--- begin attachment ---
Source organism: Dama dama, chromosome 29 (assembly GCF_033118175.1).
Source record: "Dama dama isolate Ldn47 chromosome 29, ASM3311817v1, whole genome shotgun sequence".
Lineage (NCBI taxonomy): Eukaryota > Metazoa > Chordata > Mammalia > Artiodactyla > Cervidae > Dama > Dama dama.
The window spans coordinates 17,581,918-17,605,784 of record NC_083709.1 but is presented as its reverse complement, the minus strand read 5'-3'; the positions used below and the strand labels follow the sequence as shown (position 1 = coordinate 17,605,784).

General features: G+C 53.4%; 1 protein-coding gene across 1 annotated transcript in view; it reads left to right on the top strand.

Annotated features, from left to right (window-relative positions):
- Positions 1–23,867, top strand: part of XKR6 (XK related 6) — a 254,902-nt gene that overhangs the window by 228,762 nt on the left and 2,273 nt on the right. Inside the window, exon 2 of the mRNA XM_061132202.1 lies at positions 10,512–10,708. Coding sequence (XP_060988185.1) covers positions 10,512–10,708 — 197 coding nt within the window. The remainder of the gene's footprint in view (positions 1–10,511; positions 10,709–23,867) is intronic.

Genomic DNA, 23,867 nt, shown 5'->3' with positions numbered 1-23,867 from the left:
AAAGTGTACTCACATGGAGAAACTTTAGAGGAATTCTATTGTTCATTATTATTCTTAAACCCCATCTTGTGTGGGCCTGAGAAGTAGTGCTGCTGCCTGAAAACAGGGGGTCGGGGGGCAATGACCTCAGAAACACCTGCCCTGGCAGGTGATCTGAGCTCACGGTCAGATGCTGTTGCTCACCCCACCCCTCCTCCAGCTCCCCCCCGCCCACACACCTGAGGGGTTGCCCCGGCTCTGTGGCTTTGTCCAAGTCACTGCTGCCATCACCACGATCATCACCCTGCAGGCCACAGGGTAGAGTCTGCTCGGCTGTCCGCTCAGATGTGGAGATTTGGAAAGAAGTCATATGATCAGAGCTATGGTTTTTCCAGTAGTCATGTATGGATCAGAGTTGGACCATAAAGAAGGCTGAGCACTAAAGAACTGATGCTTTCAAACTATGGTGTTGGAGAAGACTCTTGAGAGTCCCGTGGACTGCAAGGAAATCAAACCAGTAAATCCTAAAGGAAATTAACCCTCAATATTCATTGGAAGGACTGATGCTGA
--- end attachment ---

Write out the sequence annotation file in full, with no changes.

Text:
Source organism: Dama dama, chromosome 29 (assembly GCF_033118175.1).
Source record: "Dama dama isolate Ldn47 chromosome 29, ASM3311817v1, whole genome shotgun sequence".
Lineage (NCBI taxonomy): Eukaryota > Metazoa > Chordata > Mammalia > Artiodactyla > Cervidae > Dama > Dama dama.
The window spans coordinates 17,581,918-17,605,784 of record NC_083709.1 but is presented as its reverse complement, the minus strand read 5'-3'; the positions used below and the strand labels follow the sequence as shown (position 1 = coordinate 17,605,784).

General features: G+C 53.4%; 1 protein-coding gene across 1 annotated transcript in view; it reads left to right on the top strand.

Annotated features, from left to right (window-relative positions):
- Positions 1–23,867, top strand: part of XKR6 (XK related 6) — a 254,902-nt gene that overhangs the window by 228,762 nt on the left and 2,273 nt on the right. Inside the window, exon 2 of the mRNA XM_061132202.1 lies at positions 10,512–10,708. Coding sequence (XP_060988185.1) covers positions 10,512–10,708 — 197 coding nt within the window. The remainder of the gene's footprint in view (positions 1–10,511; positions 10,709–23,867) is intronic.

Genomic DNA, 23,867 nt, shown 5'->3' with positions numbered 1-23,867 from the left:
AAAGTGTACTCACATGGAGAAACTTTAGAGGAATTCTATTGTTCATTATTATTCTTAAACCCCATCTTGTGTGGGCCTGAGAAGTAGTGCTGCTGCCTGAAAACAGGGGGTCGGGGGGCAATGACCTCAGAAACACCTGCCCTGGCAGGTGATCTGAGCTCACGGTCAGATGCTGTTGCTCACCCCACCCCTCCTCCAGCTCCCCCCCGCCCACACACCTGAGGGGTTGCCCCGGCTCTGTGGCTTTGTCCAAGTCACTGCTGCCATCACCACGATCATCACCCTGCAGGCCACAGGGTAGAGTCTGCTCGGCTGTCCGCTCAGATGTGGAGATTTGGAAAGAAGTCATATGATCAGAGCTATGGTTTTTCCAGTAGTCATGTATGGATCAGAGTTGGACCATAAAGAAGGCTGAGCACTAAAGAACTGATGCTTTCAAACTATGGTGTTGGAGAAGACTCTTGAGAGTCCCGTGGACTGCAAGGAAATCAAACCAGTAAATCCTAAAGGAAATTAACCCTCAATATTCATTGGAAGGACTGATGCTGA